The Influence of Early Childhood on a Concept of God

By Ken Wells - 07/31/2021


Series Two; Blog Forty-Nine

Step 2: “Came to believe that a Power greater than ourselves could restore us to sanity”

 “If you live insane and bizarre long enough you think others around you are the afflicted ones, not you. At least, that was my experience”— KW

When I look back, my childhood was chaotic, crazy, and unpredictable in many ways.  It influenced my concept of God in a big way. When my mom was age 9 she accidentally killed her sister while the two of them played with matches. Her sister burned to death. It was an accident, but until the day she died, my mother carried the weight on her shoulders about killing her sister. During one of her last conversations before she died at age 99, she tearfully said, “I killed my sister!” To combat the guilt from her understanding of God she became a great baseball player in order to get the smile of approval from her parents. Once she gained their approval she lost it with their disapproval of her marrying my dad.

Right around the time my mom got pregnant with her first child, Judy, she and my dad found religion. They got “saved” which then was the preferred parlance for the “born again” experience in religion. They became involved in the holiness movement which emphasized the forgiveness of sins and the concept of being “filled with the Spirit”.  Once filled with the Spirit, my parents became zealous advocates for the church and committed their lives to the promotion of the gospel of Jesus Christ. Both began to find hope and experienced a sense of belonging by fanatically serving God through the church. And did they ever! Whenever the doors were opened in the church, my parents were there. They participated in all of the outreach endeavors. The truth was that the church became the life of my parents.  Though they were poor, they constantly gathered food and clothing for folks who were poorer.  Whenever there was a holiday, it was always shared with those in need. Christmas usually meant that some needy family spent the night at our home and the kids just had to share their beds with the needy family. That was just the Christian thing to do.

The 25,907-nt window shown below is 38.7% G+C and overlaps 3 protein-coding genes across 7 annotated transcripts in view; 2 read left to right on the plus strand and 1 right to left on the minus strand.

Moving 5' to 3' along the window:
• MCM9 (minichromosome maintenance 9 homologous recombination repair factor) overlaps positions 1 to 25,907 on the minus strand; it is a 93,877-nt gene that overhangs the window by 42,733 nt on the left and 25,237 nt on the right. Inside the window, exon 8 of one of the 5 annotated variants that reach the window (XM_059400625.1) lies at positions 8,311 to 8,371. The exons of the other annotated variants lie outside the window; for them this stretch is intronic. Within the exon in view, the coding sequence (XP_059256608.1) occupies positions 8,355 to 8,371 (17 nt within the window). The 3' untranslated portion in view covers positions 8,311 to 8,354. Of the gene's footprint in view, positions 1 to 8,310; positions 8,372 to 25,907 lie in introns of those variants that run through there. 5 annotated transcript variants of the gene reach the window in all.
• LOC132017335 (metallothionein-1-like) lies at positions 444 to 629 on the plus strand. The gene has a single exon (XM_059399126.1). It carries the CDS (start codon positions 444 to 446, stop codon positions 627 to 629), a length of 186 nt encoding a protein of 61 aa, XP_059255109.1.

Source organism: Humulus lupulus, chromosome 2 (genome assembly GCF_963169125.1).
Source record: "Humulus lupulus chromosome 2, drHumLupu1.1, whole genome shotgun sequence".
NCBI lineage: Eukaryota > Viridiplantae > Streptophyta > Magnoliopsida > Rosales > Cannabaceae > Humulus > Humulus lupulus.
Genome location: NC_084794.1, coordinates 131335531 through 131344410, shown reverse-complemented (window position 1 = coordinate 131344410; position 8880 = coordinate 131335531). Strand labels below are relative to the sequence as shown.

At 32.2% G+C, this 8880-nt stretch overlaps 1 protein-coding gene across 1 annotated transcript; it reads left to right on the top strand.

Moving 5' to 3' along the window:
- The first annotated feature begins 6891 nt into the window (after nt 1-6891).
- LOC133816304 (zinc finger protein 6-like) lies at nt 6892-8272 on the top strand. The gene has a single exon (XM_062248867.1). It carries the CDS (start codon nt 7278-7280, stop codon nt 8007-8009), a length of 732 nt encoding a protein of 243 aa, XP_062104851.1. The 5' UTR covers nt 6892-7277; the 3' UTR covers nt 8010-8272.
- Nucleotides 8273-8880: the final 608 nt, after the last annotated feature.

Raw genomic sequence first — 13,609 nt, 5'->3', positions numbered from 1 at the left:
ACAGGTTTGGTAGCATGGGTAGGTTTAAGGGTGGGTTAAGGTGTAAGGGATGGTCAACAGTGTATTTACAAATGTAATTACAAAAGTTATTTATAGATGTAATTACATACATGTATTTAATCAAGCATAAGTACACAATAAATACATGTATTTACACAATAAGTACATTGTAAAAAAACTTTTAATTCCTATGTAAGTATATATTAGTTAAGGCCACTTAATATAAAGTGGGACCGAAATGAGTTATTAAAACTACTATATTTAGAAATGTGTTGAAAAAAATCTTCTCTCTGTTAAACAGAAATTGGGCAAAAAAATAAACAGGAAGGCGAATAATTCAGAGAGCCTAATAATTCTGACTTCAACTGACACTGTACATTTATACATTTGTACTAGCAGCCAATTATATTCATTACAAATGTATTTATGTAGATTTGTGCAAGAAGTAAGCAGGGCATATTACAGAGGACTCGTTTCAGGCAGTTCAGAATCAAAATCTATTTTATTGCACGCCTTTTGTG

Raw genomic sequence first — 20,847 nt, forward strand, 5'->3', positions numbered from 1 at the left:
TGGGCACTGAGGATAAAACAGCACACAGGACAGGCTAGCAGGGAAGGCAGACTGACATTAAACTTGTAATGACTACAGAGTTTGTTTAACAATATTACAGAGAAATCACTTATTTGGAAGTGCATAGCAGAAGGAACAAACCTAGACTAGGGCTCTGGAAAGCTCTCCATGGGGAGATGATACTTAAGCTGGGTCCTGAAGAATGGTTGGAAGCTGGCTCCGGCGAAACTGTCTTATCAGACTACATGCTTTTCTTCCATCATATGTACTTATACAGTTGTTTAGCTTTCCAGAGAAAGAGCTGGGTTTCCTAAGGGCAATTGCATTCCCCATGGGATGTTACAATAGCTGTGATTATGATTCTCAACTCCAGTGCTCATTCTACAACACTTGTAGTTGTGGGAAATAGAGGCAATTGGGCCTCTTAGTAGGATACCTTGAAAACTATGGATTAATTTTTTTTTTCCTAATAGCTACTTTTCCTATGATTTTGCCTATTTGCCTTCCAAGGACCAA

My father would drive the church bus to pick up kids on Sunday morning after working all night at a gas station. He also was one of the leaders in the church. He would attend church and then eat dinner and go to bed to sleep for 4 hours before evening church. That was the routine all of my childhood.